If the grass dies in that spot, then conduct soil testing first. If the acidity of the urine ends up disturbing the soil’s pH, then adding lime will raise it. New grass will not grow unless you correct the soil underneath.
– The Dog Might Uproot Sod
Dogs are naughty little creatures and like to nibble and check every new thing out. They will not even leave your new sod and will disturb it.
As said, it will be four weeks before a new sod develops a strong enough root system to sustain it, and six weeks if you wish to have the perfectly grown and on with proper grip.
Your dog walking on this sod will trample the grass blades and crush them under its paws. These grass blades cannot repair themselves and perk back up because they have no roots underneath.
Note that the grass will start disappearing in patches and will not grow back again. However, the larger and heavier the dog is, the more easily damaged sod will be.
Moreover, larger and more curious ones might lift the entire sod from its edge. If the intimate contact between the sod and the soil below it is lost, you will have to say goodbye to grass altogether. Keeping dogs out is a good idea in this case.
You may have to fertilize the barren spots in the sod with a well-balanced fertilizer. New grass is not good at tolerating harsh fertilizer, so it is better to stick to an organic one. If you must use a chemical fertilizer, then a slow-release formula is a relatively option because it releases nutrients very slowly into the soil.
How To Prevent Dog from New Sod?
To prevent dogs from going on new sod, you must first create a barrier so that they stay away from it. Additionally, you can spray natural repellents such as vinegar or lavender, you can even spray some repellents that dogs don’t like. Lastly, you can place sprinklers like motion detectors.
– Create a Barrier
Removing your furry friends from a lawn with new sod will not be easy. While we want to keep them away from the sod until it becomes well-established, we also do not want to harm them during the process.
If you can create a proper physical barrier around the periphery of your lawn, then that would keep the dog out fully.
Any temporary fence made of plastic, wood, or even net will work in this case and can be removed easily. Go for an inexpensive fence using fence posts made of PVC pipes and netting in between.
– Spray Vinegar or Lavender
The vinegar smell strongly repels dogs; you can use this property to keep them off new sod. Use undiluted household vinegar all around the periphery of the new sod.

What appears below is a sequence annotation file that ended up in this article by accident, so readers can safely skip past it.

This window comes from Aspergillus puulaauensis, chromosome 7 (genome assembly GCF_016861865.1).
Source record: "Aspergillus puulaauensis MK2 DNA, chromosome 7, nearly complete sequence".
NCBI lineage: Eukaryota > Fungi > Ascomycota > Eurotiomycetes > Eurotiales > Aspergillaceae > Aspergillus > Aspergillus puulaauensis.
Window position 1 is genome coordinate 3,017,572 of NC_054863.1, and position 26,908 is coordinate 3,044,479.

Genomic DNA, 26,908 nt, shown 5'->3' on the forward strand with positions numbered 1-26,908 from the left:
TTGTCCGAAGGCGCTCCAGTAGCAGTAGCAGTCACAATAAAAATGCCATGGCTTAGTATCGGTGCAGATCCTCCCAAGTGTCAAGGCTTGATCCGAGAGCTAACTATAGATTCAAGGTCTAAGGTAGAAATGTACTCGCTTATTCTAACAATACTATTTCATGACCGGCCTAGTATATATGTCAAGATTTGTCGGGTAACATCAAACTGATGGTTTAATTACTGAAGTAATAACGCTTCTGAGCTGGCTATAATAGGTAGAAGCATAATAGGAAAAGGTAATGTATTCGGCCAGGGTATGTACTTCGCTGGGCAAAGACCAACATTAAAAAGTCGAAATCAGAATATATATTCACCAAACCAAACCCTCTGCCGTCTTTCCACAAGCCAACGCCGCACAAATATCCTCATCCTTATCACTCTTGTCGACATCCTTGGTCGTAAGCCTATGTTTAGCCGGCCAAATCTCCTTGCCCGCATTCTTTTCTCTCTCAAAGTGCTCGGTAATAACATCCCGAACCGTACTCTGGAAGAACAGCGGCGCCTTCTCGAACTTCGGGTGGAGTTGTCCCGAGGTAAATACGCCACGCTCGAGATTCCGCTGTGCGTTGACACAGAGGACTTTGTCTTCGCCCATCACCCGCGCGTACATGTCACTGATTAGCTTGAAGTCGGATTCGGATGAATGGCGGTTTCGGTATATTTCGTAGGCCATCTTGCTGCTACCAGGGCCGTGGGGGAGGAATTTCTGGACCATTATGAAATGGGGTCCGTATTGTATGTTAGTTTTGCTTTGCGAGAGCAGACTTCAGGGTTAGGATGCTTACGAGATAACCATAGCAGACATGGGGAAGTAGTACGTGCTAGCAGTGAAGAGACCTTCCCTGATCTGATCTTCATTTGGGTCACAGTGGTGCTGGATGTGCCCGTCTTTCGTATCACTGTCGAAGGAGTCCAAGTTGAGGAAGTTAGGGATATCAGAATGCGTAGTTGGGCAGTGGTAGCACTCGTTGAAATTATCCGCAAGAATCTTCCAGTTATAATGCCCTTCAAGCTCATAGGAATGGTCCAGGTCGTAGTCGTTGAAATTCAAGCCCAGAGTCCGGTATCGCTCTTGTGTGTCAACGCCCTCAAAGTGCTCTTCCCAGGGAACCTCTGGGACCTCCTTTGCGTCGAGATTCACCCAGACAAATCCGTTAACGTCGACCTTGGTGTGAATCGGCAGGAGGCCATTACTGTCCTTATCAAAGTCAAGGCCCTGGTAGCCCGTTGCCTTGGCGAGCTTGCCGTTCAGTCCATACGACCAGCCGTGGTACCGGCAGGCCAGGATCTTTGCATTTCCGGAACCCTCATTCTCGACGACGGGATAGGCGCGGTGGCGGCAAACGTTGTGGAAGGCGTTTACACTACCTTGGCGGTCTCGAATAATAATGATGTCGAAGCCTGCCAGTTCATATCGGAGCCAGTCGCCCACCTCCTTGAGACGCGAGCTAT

If you don’t want to drop vinegar on the grass for fear of burning it, then you can soak cotton rolls with it and lay them around the periphery instead, or you may also dilute it, so that the acidity would not cause further damages.
Weirdly enough, dogs are repelled by the smell of lavender, which we humans find so pleasant. You can easily buy a lavender-scented spray and use it all around the border of the lawn. Cayenne pepper is another household item you can take from your pantry and spray to keep the dogs out.
– Spray Repellents
We understand if you are dubious about using DIY products because you don’t want to experiment on your dog. Commercial dog repellents are made with certified ingredients that will not harm dogs or any other animal or dog.
You may, in this case, read up on the instructions given on the spray bottle while using these products because these aren’t organic ones, and more of chemicals. Although, some of these repellents smell like urine, which might be something you don’t want to smell around your lawn.
– Place Sprinklers
Take help from sprinklers that are activated by motion detectors to keep dogs out. Some of these sprinklers also redirect water jets toward the direction of motion, and the dog would sprint off the lawn in no time. Basically, as you adjust it, tour dog will get tired of being attacked by the water jet and stop stepping on the sod.
As per our parting message, a brief recapitulation is called for.
- Ensure that pet dogs stay inside for at least four to six weeks after laying down new sod on your lawn.
- This is the approximate time fresh grass needs to extend its roots deep into the soil and become strong enough to withstand dogs walking on it.
- It is best to train dogs not to damage grass, urinate, or defecate.
- To protect new sod, try building a cheap plastic temporary fence around it.
We understand how difficult it is to restrain dogs and puppies and keep them inside the house for a long time. This is something you will have to struggle with for the sake of growing healthy grass.
- 10 Trees Native to Ohio: Vibrant Greens - January 25, 2023
- 6 Ornamental Grasses for Shade: Upgrading the Garden - January 25, 2023
- 12 Driveway Border Landscaping Ideas: Adding Aesthetics - January 25, 2023